The letter to Enbridge, from Jeffrey Kimble, Federal On-Scene Coordinator denying the extension is another scathing indictment of Enbridge’s attitude toward the public and the cleanup, citing Enbridge failing to prepare “adequate contingency plans,” by failing to recognize the “serious opposition” the dredging plans.

Although the EPA had told Enbridge to consider alternative plans—and Enbridge claimed it did that—the EPA found the Enbridge’s own logs showed the company didn’t start considering alternatives until it was obvious that Comstock Township would reject their dredging plans.

The EPA letter also reveals that once again Enbridge is reluctant to do further cleanup work during the Michigan winter. The EPA rejects that stance, saying that “Removal of oiled sediments prior to the spring thaw will lessen the potential oiled sediment transport in the spring to Morrow Lake via increased river velocities from rain and ice melt.”

Although we recognize that the work required by the Order is unlikely to be completed by December 31, 2013, U.S. EPA believes that had Enbridge taken appropriate steps earlier as requested, it would not require an extension now. In particular, U.S. EPA believes that Enbridge has continuously failed to prepare adequate contingency plans for a project of this nature. For example, U.S. EPA acknowledges that failure to obtain a site plan approval for use of the CCP property for a dredge pad was a setback in the timely completion of the work in the Delta.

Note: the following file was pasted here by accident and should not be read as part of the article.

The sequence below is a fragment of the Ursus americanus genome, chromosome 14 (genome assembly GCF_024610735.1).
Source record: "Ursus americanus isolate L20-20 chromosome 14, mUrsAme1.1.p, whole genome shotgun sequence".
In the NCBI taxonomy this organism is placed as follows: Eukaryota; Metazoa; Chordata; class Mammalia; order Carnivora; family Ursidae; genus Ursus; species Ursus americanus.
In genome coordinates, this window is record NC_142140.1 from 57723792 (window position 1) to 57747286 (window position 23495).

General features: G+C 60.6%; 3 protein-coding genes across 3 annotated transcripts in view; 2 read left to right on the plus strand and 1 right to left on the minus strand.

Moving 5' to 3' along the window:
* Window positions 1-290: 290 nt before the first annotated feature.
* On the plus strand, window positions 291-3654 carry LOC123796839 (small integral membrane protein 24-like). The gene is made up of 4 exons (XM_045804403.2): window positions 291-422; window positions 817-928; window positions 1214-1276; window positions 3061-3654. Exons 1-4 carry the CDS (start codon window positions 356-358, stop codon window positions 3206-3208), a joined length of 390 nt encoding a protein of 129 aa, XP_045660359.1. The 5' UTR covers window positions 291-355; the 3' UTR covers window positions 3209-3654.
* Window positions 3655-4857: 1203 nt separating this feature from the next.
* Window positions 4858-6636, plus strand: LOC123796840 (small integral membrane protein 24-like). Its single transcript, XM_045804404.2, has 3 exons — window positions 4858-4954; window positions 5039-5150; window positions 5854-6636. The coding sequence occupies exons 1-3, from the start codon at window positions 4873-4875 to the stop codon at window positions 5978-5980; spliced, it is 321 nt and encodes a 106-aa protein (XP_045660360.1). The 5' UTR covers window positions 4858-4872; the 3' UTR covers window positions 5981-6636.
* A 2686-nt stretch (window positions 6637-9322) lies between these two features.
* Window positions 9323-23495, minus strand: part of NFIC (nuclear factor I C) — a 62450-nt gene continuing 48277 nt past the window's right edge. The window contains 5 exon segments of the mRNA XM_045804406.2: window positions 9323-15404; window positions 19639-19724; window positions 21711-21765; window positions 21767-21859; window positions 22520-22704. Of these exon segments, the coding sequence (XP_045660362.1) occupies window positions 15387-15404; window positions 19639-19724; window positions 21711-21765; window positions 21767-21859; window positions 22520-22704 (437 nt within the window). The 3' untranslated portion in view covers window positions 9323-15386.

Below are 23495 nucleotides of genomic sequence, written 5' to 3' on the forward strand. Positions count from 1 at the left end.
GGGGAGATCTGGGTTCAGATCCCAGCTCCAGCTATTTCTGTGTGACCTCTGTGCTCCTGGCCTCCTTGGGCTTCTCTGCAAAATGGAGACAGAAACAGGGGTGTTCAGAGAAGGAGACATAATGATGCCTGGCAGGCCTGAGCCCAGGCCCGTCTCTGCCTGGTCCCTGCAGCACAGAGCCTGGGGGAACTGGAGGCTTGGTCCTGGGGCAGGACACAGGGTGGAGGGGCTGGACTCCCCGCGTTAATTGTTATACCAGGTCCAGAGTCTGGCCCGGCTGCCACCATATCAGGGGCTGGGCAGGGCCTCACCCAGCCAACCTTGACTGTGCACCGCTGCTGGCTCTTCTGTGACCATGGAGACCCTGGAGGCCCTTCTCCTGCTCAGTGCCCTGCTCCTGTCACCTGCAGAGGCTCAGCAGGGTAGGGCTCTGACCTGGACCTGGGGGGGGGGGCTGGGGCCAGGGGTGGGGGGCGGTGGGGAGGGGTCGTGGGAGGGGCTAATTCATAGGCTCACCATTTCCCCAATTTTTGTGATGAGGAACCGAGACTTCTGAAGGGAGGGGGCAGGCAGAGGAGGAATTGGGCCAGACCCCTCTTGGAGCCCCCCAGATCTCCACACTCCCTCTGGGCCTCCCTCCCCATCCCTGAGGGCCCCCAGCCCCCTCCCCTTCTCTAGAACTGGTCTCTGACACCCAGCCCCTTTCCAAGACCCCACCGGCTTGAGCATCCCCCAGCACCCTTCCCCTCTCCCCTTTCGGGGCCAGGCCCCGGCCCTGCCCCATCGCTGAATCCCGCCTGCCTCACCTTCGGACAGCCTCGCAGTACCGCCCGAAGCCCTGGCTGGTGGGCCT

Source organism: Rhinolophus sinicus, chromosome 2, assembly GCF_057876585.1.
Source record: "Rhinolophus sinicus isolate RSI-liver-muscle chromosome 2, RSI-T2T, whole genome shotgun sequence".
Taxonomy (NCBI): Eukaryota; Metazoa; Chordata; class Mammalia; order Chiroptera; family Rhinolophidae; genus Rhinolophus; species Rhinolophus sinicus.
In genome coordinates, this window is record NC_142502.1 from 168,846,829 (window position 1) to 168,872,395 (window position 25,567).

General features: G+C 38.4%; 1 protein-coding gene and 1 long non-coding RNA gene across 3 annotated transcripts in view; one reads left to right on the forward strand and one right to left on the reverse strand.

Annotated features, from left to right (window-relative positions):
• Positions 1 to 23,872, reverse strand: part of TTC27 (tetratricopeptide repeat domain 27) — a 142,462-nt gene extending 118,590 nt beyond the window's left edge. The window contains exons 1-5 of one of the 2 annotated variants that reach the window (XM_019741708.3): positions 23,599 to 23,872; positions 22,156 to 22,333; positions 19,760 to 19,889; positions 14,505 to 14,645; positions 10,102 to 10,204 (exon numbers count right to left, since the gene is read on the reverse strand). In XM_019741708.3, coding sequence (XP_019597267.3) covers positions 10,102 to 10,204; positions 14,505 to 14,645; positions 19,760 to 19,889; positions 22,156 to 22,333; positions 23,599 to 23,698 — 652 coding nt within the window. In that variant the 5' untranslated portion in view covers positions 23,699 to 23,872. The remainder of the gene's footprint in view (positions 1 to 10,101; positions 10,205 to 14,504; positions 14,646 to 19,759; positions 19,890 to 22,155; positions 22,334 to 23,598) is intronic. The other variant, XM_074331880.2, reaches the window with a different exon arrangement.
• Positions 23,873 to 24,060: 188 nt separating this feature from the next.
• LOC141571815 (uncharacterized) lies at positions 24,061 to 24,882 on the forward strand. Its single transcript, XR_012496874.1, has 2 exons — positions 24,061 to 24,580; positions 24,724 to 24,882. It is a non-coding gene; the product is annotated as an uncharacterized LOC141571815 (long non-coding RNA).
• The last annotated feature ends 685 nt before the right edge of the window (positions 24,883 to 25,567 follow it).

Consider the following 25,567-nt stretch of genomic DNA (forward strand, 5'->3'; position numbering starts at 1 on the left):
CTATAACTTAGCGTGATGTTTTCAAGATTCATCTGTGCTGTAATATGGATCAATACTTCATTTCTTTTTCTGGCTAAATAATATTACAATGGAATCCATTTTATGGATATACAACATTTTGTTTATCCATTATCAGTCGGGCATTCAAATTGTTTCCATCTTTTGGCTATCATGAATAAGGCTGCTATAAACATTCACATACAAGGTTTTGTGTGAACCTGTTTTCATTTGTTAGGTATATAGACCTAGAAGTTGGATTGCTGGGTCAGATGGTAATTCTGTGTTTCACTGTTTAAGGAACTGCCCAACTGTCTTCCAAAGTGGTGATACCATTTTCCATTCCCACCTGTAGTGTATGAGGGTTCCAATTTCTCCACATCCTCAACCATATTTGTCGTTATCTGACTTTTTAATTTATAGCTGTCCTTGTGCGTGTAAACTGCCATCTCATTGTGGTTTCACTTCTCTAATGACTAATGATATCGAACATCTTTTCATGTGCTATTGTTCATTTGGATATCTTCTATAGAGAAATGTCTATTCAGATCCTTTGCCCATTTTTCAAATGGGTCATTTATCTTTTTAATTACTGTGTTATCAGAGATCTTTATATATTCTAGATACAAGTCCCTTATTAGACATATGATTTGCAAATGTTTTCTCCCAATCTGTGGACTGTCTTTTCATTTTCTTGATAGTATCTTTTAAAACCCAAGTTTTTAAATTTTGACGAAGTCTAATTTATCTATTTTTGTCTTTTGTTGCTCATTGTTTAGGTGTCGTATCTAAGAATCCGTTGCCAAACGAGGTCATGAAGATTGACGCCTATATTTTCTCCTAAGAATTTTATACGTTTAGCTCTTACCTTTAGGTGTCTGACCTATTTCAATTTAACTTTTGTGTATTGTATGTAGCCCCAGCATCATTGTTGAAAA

However, Enbridge failed to prepare any contingency plans recognizing the possibility of such an occurrence. Enbridge has known since at least the middle of July 2013 that there was serious opposition to its proposed use of the CCP property. When it became clear in August 2013 that opposition to the site use might delay the project, U.S. EPA directed Enbridge to “conduct a more detailed review of your options in short order.”